Otherwise, school is...discouraging. Class time is not bringing out the best in me. One of the classes is very heavily political, and I am not coping well. Two of the classes utterly contradict each other in method - one encourages literary analysis of the material, while the other insists against it - and they meet on the same day. I have made a fool of myself more than once in a third class (for instance, I mis-explained spoonerisms, because of something random I knew about Ringo Starr) and am almost resigned to just saying nothing in there for the next fourteen weeks.

It's not all bad. Part of the reason I decided to start grad school instead of fumbling along on my own is that I thought the structure of regular classes would do me good, and three years in, I seem to have been right. The structure is making me happy, and giving my life a spine.

I'll leave you with a[n unedited] bit of the twelfth story. I wanted to write like Jesmyn Ward at the end of Salvage the Bones. I don't know if I did, but I tried hard.

They sing for me.

The past, too, is slippery. Here, as it moves before me, I capitulate to its colors and textures, but nothing is how I remember it. As if what I see is someone else's story of me, and Corisande is not a real creature. As if she is a whole invention, forgotten further and further each moment, and what lingers here on the sand is the memory.

The earth moves. The tide turns. The light fades, and a thousand thousand living things surrender the capsules of flesh that carried them.

I want her to see me again. 

Friday, February 12, 2016

Shortness of Breath

I enjoy smoking cigarettes. That's it. That's all there is to it. I love smoking, and I will never not want to smoke.

My Male Novelist author photo

Various factors contributed to me picking it up as a genuine habit again at the end of 2015 and in January of 2016. Usually I am a social smoker, in that I'll join in when others are smoking but am perfectly fine not doing it by myself. But I found myself smoking in the car at the start and the finish of every day, and not being able to stop myself. While running, my wind was beginning to decline. I noticed I was much more irritable than usual.

So, two weeks ago, I stopped again. It was really only two months, tops, that it was a habit this time - not a matter of years, as in the past - but I am not having an easy time with it. I miss cigarettes desperately. With my body, yes, thanks to the nicotine that dug its claws into my back again, but with my spirit much more so. The sensation of the smoke going in and coming out. The having something to do with my hands. The actual nostalgia that smoking brings me, of old times, of smoking partners long gone.

Girl, cry me a river. Smoking is a pox on our society and you're better off without it. 

Eh. I suppose. The very real health effects matter a lot less to me when I'm actually engaging in the activity. And missing it is making me maudlin. I'm sorry if that seems silly, but you try giving up a habit that brought you comfort through all your teenage and early-20s years.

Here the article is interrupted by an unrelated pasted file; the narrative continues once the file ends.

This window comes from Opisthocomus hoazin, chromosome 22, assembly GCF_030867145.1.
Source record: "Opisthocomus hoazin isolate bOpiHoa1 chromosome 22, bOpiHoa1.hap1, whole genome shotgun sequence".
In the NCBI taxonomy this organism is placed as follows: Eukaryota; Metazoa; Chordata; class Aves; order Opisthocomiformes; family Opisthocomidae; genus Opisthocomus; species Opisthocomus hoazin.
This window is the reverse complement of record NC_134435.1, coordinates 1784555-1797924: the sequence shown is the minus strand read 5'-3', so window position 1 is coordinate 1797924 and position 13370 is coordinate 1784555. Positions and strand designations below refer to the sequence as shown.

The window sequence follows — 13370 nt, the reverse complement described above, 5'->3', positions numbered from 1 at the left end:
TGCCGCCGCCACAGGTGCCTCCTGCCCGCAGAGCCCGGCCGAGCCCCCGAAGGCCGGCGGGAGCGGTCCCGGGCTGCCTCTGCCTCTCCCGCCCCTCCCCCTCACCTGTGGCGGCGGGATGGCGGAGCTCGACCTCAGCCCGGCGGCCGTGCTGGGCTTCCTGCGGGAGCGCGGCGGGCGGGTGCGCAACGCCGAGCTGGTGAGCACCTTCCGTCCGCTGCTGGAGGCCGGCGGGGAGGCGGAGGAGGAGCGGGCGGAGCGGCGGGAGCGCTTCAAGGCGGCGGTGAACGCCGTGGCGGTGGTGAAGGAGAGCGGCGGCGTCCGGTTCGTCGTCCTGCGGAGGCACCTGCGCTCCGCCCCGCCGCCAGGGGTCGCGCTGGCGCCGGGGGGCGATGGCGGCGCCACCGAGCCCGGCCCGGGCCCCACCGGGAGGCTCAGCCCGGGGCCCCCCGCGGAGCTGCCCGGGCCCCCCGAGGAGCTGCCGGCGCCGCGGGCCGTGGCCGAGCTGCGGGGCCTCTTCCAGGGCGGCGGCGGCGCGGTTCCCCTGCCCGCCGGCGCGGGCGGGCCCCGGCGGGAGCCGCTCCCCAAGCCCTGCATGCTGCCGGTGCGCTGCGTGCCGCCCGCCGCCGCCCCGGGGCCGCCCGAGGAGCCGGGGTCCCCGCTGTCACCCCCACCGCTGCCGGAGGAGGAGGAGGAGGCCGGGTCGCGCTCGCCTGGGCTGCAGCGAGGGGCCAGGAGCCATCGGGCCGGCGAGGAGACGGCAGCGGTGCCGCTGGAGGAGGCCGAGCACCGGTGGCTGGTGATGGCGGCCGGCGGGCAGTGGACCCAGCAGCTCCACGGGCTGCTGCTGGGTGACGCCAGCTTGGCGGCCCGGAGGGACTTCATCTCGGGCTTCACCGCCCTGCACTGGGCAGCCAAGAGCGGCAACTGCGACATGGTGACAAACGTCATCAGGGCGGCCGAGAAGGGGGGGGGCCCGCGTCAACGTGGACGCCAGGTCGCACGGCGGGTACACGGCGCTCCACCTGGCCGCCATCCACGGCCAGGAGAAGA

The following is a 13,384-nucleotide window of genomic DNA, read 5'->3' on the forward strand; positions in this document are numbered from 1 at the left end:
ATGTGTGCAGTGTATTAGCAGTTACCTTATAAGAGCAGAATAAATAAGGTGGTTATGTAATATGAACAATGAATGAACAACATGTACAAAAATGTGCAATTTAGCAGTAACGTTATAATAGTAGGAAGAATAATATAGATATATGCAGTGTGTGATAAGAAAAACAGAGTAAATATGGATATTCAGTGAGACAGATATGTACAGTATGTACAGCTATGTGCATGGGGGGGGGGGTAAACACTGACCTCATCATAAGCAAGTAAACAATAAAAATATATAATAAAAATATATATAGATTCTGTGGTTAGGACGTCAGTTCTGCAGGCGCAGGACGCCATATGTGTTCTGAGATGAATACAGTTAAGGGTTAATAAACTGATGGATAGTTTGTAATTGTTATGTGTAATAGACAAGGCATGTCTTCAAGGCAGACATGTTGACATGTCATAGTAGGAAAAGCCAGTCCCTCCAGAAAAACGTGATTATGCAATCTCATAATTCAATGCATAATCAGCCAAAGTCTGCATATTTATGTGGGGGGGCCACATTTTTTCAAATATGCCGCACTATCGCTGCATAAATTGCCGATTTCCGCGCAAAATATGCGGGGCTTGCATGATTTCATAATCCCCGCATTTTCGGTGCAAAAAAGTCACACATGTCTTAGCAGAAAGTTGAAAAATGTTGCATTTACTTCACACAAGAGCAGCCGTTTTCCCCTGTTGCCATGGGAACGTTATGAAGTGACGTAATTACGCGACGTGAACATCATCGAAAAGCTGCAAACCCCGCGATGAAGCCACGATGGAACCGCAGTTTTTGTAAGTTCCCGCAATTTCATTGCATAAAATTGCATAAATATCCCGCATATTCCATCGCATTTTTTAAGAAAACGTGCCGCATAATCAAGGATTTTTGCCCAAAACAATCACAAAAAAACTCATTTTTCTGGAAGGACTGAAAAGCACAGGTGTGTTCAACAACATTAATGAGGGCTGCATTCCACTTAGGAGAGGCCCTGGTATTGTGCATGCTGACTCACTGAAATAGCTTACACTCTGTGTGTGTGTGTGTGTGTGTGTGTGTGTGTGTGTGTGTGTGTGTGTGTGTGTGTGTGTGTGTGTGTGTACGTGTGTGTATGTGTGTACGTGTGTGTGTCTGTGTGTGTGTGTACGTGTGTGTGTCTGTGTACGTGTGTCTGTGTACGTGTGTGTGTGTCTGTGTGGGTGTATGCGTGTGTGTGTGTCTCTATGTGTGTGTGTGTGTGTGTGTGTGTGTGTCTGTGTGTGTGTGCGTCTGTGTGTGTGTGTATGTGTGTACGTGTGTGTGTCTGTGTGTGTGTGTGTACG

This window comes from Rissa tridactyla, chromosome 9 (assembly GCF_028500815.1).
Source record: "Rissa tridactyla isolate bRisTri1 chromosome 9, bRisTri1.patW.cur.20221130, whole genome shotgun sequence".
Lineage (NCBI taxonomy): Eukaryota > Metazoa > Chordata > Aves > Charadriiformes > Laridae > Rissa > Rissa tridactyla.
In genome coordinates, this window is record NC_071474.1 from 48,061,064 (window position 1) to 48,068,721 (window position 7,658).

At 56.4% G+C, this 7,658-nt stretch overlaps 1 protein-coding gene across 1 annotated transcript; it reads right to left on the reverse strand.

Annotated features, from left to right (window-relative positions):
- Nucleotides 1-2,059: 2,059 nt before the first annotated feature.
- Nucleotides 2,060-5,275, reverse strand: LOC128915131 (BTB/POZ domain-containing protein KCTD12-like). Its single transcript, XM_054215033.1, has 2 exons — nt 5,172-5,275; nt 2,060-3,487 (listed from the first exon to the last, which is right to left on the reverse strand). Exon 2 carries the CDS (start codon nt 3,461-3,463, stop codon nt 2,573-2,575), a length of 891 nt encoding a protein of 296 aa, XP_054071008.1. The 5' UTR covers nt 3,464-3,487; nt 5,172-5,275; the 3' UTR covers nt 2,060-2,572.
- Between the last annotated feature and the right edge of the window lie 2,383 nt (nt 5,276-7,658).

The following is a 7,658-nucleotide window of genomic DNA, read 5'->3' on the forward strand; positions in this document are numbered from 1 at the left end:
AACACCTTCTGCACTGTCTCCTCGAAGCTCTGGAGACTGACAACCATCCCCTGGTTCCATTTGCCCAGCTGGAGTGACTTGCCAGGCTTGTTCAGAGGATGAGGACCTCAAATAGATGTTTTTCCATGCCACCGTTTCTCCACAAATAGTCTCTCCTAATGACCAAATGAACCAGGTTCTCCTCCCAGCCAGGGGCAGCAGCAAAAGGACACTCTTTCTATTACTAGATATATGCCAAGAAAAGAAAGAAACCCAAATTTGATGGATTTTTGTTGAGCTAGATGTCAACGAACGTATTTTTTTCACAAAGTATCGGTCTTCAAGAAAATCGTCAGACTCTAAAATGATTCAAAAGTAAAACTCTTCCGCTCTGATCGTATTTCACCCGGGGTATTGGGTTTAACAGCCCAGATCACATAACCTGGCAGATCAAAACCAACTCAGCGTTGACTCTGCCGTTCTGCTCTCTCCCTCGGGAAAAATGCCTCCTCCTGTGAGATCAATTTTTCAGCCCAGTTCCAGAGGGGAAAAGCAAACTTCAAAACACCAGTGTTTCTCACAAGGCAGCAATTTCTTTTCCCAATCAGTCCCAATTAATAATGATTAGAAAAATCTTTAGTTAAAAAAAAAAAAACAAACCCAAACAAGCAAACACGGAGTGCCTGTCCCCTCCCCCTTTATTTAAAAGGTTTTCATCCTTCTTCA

What are you actually talking about here?

[Hands up] You got me. I'm talking about something other than smoking. I'm talking about Facebook, too. I know I've talked a bunch about Facebook, and about giving it up, and I can only imagine how I sound when I'm doing so and then you see me on there again two weeks later. But really this time, really now, Facebook is exhausting me.

My tolerance for political discussion and engagement is the lowest limbo bar you can imagine. Because the pace of the election talk and share and yell at each other has not let up even a little bit, I'm now at the point where I have to choose between Facebook and one of the classes I'm taking this semester, lest Matt come home one day and find me doing whatever the protagonist was doing at the end of "The Yellow Wallpaper." The class is skidding so deeply into political territory that I'm starting to get quiet and depressed instead of happy and engaged. I can't quit the class, so I think I'm going to quit the site. For a while.

Are you equating Facebook and smoking?

Yes. And I've done the same thing with the former that I've done with the latter: sorta quit and then cheat a lot, or quit for a while and come crawling back. I always end up with shortness of breath. I always end up distracted and wasteful and isolated.

I finally quit smoking when I was 25. It stopped being a just-me habit that year. I would maybe smoke on my birthday, or bum one from a friend outside a bar while keeping him company. But not until December 2015 was it again a thing I did without company, without occasion. It was like I'd never stopped, except that I was lonelier than before, older than before, had more to lose than before.

Maybe it's not a perfect metaphor. Anyway, I'm trying to work out the Facebook thing, because the cons column of staying and fighting on is groaning under its own weight, while the pros column has a mere few, exceptionally strong, entries. a) My stats on this blog dropped by half when I didn't post links on Facebook. b) It's the only way to keep up with certain friends. c) It allows me to offer support to friends who would never ask for it over email, or to keep up on rapidly changing circumstances. d) And sometimes I find things worth reading or seeing, worth saving.